Healthy eating

10 Lessons learned from a 3 year old

I have a beautiful god-daughter who I think is one of the smartest, sweetest, most beautiful kids on the planet.  After minding her I have a further appreciation of sleep and for all parents out there. Kids are wonderful teachers as they can see a world filled with joy and opportunities. I think we could all benefit from having such beliefs.

Below are some things I have learned from her and other children, they are all adding light to an often dark and cynical world.

  1. The world is an amazing place. With fresh eyes we can appreciate so much more around us. Helicopters and airplanes are a marvel. Our imagination is an incredible tool that we rarely use for good. Every morning is a gift and we should all wake up as excited as a child because it means a new day full of possibility.
  2. We rarely check our needs, also known as the: ‘Do you need to wee?’ principle. Kids can get so wrapped up in playing, laughing or watching cartoons that accidents can happen. As you spend your day rushing around do you ever stop and notice your needs or how you’re feeling?  Take a second and close your eyes. Take a slow deep breath through your nose, down into you belly, then slowly exhale through your mouth. Do that a few times then ask yourself: How am I feeling? What do I need? Take note and follow through if you can.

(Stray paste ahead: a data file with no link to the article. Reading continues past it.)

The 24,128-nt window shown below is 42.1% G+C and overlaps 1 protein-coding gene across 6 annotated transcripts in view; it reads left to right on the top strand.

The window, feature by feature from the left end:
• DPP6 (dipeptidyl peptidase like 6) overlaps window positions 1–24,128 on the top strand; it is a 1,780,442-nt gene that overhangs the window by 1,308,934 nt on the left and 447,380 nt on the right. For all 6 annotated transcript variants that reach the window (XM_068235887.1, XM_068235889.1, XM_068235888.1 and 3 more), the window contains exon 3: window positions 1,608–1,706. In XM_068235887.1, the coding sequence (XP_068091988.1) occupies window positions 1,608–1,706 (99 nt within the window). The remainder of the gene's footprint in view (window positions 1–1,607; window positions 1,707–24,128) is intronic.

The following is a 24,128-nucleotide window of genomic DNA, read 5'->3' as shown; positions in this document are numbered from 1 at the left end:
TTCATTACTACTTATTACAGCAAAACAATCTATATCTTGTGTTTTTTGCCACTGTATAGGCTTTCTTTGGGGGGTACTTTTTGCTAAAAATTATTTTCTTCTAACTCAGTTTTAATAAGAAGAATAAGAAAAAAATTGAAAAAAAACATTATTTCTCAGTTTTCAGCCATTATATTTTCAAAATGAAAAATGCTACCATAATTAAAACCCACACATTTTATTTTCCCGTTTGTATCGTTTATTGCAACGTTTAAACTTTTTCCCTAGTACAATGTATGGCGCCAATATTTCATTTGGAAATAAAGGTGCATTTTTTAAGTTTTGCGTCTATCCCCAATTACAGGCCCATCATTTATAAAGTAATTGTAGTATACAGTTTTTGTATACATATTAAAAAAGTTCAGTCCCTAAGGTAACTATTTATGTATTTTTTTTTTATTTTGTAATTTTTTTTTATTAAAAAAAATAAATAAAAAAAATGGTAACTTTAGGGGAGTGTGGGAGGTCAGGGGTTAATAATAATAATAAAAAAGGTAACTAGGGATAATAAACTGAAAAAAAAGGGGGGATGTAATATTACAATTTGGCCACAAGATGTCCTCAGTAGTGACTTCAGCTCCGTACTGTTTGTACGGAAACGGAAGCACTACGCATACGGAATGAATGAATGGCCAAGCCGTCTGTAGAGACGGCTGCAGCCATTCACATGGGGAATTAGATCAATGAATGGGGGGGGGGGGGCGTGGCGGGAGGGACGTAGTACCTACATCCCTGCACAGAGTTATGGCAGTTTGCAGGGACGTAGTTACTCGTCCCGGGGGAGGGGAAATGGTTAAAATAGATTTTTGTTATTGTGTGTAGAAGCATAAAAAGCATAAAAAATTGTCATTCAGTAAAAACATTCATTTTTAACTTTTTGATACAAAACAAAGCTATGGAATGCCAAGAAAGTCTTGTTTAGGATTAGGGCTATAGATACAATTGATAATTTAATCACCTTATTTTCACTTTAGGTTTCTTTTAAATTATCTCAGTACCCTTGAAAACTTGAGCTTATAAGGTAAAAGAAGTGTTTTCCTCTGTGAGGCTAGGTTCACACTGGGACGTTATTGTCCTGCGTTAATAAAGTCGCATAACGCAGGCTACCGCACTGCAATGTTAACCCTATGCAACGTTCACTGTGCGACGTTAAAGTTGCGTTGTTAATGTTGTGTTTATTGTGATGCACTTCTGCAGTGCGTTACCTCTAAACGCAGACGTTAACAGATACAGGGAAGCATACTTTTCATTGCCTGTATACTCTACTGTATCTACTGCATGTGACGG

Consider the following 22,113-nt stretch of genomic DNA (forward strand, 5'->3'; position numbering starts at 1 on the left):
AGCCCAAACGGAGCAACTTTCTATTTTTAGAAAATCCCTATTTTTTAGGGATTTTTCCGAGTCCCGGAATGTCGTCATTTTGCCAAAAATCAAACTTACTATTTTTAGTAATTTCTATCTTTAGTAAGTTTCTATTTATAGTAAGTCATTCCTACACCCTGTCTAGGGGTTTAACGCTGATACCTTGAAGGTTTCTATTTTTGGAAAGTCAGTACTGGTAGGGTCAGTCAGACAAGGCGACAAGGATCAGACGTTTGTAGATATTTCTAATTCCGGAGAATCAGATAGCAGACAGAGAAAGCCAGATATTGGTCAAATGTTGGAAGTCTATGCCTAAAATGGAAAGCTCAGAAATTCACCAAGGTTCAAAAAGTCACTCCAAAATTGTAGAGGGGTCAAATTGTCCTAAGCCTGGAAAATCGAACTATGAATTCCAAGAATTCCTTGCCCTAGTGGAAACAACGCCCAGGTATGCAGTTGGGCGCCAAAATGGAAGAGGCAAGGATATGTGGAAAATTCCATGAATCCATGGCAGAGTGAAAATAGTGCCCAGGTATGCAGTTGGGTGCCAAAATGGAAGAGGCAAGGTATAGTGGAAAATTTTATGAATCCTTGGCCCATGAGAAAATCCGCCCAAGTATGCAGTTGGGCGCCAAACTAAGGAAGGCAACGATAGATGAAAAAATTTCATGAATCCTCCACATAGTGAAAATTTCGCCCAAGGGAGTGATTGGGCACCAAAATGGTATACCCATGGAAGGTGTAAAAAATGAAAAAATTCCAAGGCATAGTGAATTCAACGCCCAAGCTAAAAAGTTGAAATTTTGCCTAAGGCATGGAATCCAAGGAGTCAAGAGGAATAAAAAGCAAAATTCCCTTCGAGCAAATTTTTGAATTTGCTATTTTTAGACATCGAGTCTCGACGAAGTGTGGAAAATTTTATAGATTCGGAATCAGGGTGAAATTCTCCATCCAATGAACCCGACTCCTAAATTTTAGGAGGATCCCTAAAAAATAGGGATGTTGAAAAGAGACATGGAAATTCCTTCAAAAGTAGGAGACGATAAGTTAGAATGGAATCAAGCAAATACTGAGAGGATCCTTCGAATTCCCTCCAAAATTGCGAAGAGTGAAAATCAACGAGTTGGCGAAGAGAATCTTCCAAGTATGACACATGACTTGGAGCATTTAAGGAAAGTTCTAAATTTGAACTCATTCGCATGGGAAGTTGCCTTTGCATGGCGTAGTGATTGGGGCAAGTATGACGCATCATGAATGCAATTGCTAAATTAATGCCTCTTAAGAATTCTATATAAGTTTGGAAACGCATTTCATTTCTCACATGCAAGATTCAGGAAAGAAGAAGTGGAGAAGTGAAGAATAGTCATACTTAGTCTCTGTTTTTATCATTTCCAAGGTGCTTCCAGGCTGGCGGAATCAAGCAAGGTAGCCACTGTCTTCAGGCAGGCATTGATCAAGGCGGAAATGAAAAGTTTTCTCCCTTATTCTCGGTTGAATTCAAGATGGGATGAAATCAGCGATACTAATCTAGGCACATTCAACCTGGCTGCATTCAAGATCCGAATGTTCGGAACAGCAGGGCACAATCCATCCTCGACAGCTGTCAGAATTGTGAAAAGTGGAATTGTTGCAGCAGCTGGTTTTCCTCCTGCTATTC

3. Eat when you are hungry and stop when you are full. This kid only had a few mouthfuls of ice cream then stopped. I repeat, ice cream. Her body told her she was full so she stopped eating. We can get very detached from ourselves, our bodies and what they need. You can change that by trying to eat mindfully (pause between bites and appreciate flavours) then wait at least 10-20 minutes before getting a second helping.
  4. Sometimes a hug and a kiss can make it all better. Life can be difficult at any age. Even more so when we feel alone. A hug won’t make your problems disappear but it can make them feel more manageable. Feeling connected to someone else makes the hard times easier to bear and makes us feel safe. The small child in all of us needs to feel like it will all be okay.
  5. There’s nothing wrong with asking for help. From a young age being independent makes us feel strong, capable and in control. But there are times when we can’t do it alone. Try to quiet the judge in your mind, you aren’t weak for needing/wanting help, you’re human.
  6. Bubbles are amazing. No need to elaborate.